If you don't think she will come off the nest to eat or drink, then hold a small water dish in front of her so she will drink. You might do the same with a feed dish. In other words...give her breakfast in bed .  It sounds like she will have a good hatch. A heat lamp is a good idea so if any babies get out from under her, they still should stay warm. Make sure heat lamp is not too high nor too low. You don't want them overheated. Heat lamp should be a red bulb and not white.


Edited by ladytoysdream - 2/18/13 at 7:48am

60 chickens + 3  roosters. Started with mainly buff orpingtons.
March 2010 first time hatching w 1 broody & 2 incubators
Started serious Spring 2009.  Raise own replacements. Closed flock.

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60 chickens + 3  roosters. Started with mainly buff orpingtons.
March 2010 first time hatching w 1 broody & 2 incubators
Started serious Spring 2009.  Raise own replacements. Closed flock.

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post #8 of 15

I don't know your setup, but I keep my flock together (a lot of people separate the mom and chicks for a while) - so, when I have a broody with chicks, I change the feed for all the flock - instead of layer feed, everybody gets to eat chick starter or broiler feed, which don't have as much calcium, because too much calcium is not good for the chicks. The layers get the extra calcium they need from oyster shells, which I leave close to the nestboxes.

 

I have hanging waterers, so I make sure to put a shallow waterer on the ground for the chicks - if a bowl, I add some stones so the chicks can't jump on it at drown. I leave the rest to the mom - finding delicious bugs, grit, keeping the chicks warm and protecting them from predators and the flock.

 

I let my flock freerange all day, so what I've seen is that mom and chicks stay in the run for two days or so, until mom is ready to let the chicks explore. she takes them further and further away from the coop, as they grow. She will stop and let them go under her when it gets cold - it is a hoot to watch! I can't wait for one of mine to go broody - so far this year none has.

Poop Cleaner Extraordinaire...

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post #9 of 15
Thread Starter 

I'm in the process of making them a bigger run area because they're living in a dog pen right now, its a 10 x 12 but with all the babies I think it will be a little tight. The roo and hen used to be free range everyday but not anymore, since there will be babies. Once I get the new pen set up, it will be so much better, they'll have more stuff to play on and more stuff to do.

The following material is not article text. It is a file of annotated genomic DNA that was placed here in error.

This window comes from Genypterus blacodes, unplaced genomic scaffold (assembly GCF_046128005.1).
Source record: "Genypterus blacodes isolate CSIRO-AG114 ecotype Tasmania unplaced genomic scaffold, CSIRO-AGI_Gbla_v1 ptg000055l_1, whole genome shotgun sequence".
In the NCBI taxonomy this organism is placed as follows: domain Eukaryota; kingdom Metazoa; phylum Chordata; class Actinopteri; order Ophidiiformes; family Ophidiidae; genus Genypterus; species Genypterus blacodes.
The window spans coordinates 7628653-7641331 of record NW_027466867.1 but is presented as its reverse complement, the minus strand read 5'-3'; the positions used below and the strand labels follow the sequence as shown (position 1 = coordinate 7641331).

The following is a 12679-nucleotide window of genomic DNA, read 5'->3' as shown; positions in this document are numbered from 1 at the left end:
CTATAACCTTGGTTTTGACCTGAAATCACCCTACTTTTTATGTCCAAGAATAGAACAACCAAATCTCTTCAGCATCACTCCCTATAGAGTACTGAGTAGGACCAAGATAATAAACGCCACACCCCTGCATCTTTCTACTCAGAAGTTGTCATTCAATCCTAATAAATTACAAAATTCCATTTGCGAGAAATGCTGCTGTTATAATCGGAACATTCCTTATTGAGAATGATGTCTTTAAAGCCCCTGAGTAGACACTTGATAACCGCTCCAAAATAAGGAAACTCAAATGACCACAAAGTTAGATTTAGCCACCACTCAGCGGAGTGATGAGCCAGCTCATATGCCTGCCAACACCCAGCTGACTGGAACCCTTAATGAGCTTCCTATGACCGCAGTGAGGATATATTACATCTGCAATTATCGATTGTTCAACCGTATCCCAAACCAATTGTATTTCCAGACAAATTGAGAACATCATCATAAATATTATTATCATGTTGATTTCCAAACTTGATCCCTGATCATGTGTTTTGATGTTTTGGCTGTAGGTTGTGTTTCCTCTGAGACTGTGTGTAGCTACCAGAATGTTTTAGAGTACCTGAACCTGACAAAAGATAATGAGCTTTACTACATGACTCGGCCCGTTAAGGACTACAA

I have some of those long feeders with the holes in them, you guys know what I'm talking about? I'm going to use that for feeding and I have a mason jar waterer that I'll use, its shallow and small enough for the chicks to reach it but not big enough for them to get into and drown. 

 

I'm going to feed the babies manna pro medicated chick starter, so I guess the hen and roo will eat that too, I need a bigger bag! haha. 

I think everything should be fine. I just have to put some chicken wire around the bottom of the pen so the babies can't get out of the chain link, I can't have them popping out and not being able to get back in or something. 

 

I probably should have done this sooner, but...I am such a procrastinator. Jeez, bad chicken mom! haha. It shouldn't take me long to get it done though, then the big coop is next and that also shouldn't take very long. 

 

I'm going to check them now to see if there are any babies! 

1 blue slash jersey giant roo, 1 blue black jersey giant hen, 1 dog, 5 cats, and 1 fat bunny. 

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1 blue slash jersey giant roo, 1 blue black jersey giant hen, 1 dog, 5 cats, and 1 fat bunny. 

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post #10 of 15
Thread Starter 

I have chicks! I just went out to check and I saw 2 little fluffies and I think I heard more cheeping from under the hen! I am so excited. 

What a good mama hen to hatch out babies in the middle of winter! 

I'll post some pictures later of them. Gotta go get everything settled. 

1 blue slash jersey giant roo, 1 blue black jersey giant hen, 1 dog, 5 cats, and 1 fat bunny. 

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1 blue slash jersey giant roo, 1 blue black jersey giant hen, 1 dog, 5 cats, and 1 fat bunny. 

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BackYard Chickens › BYC Forum › Raising BackYard Chickens › Chicken Behaviors and Egglaying › Yet another broody question.